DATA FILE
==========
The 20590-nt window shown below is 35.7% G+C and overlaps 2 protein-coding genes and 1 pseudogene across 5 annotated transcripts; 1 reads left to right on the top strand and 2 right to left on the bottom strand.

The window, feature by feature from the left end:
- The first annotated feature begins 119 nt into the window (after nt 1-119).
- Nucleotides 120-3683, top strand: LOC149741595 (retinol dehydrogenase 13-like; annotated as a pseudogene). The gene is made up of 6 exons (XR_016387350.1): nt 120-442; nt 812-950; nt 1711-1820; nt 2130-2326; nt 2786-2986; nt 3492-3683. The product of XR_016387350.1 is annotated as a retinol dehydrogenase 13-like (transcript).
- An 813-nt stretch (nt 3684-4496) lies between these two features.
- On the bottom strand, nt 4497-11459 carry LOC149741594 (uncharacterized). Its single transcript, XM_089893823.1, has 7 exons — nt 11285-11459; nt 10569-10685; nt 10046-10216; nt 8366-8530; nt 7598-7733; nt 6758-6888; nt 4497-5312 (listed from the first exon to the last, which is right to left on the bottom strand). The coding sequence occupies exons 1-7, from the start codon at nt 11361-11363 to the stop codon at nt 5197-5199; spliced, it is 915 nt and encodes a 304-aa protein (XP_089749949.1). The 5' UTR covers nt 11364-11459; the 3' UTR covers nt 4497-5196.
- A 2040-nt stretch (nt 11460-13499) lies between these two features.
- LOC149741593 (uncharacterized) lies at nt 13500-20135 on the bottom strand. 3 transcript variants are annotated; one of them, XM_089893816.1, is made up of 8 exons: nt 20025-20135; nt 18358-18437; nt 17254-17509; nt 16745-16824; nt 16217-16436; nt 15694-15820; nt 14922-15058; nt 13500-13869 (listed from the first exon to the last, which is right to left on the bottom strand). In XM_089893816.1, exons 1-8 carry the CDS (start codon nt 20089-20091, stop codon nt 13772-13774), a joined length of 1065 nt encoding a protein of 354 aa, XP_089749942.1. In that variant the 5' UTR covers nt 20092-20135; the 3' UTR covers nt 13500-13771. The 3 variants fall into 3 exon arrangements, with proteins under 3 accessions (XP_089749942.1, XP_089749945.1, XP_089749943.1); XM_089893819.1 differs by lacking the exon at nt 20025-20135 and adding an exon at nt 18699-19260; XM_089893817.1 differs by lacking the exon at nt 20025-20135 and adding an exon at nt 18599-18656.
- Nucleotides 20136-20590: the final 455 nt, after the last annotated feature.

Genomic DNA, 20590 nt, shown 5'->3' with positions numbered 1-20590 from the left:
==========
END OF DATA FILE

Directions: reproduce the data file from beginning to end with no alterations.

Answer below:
The 20590-nt window shown below is 35.7% G+C and overlaps 2 protein-coding genes and 1 pseudogene across 5 annotated transcripts; 1 reads left to right on the top strand and 2 right to left on the bottom strand.

The window, feature by feature from the left end:
- The first annotated feature begins 119 nt into the window (after nt 1-119).
- Nucleotides 120-3683, top strand: LOC149741595 (retinol dehydrogenase 13-like; annotated as a pseudogene). The gene is made up of 6 exons (XR_016387350.1): nt 120-442; nt 812-950; nt 1711-1820; nt 2130-2326; nt 2786-2986; nt 3492-3683. The product of XR_016387350.1 is annotated as a retinol dehydrogenase 13-like (transcript).
- An 813-nt stretch (nt 3684-4496) lies between these two features.
- On the bottom strand, nt 4497-11459 carry LOC149741594 (uncharacterized). Its single transcript, XM_089893823.1, has 7 exons — nt 11285-11459; nt 10569-10685; nt 10046-10216; nt 8366-8530; nt 7598-7733; nt 6758-6888; nt 4497-5312 (listed from the first exon to the last, which is right to left on the bottom strand). The coding sequence occupies exons 1-7, from the start codon at nt 11361-11363 to the stop codon at nt 5197-5199; spliced, it is 915 nt and encodes a 304-aa protein (XP_089749949.1). The 5' UTR covers nt 11364-11459; the 3' UTR covers nt 4497-5196.
- A 2040-nt stretch (nt 11460-13499) lies between these two features.
- LOC149741593 (uncharacterized) lies at nt 13500-20135 on the bottom strand. 3 transcript variants are annotated; one of them, XM_089893816.1, is made up of 8 exons: nt 20025-20135; nt 18358-18437; nt 17254-17509; nt 16745-16824; nt 16217-16436; nt 15694-15820; nt 14922-15058; nt 13500-13869 (listed from the first exon to the last, which is right to left on the bottom strand). In XM_089893816.1, exons 1-8 carry the CDS (start codon nt 20089-20091, stop codon nt 13772-13774), a joined length of 1065 nt encoding a protein of 354 aa, XP_089749942.1. In that variant the 5' UTR covers nt 20092-20135; the 3' UTR covers nt 13500-13771. The 3 variants fall into 3 exon arrangements, with proteins under 3 accessions (XP_089749942.1, XP_089749945.1, XP_089749943.1); XM_089893819.1 differs by lacking the exon at nt 20025-20135 and adding an exon at nt 18699-19260; XM_089893817.1 differs by lacking the exon at nt 20025-20135 and adding an exon at nt 18599-18656.
- Nucleotides 20136-20590: the final 455 nt, after the last annotated feature.

Genomic DNA, 20590 nt, shown 5'->3' with positions numbered 1-20590 from the left: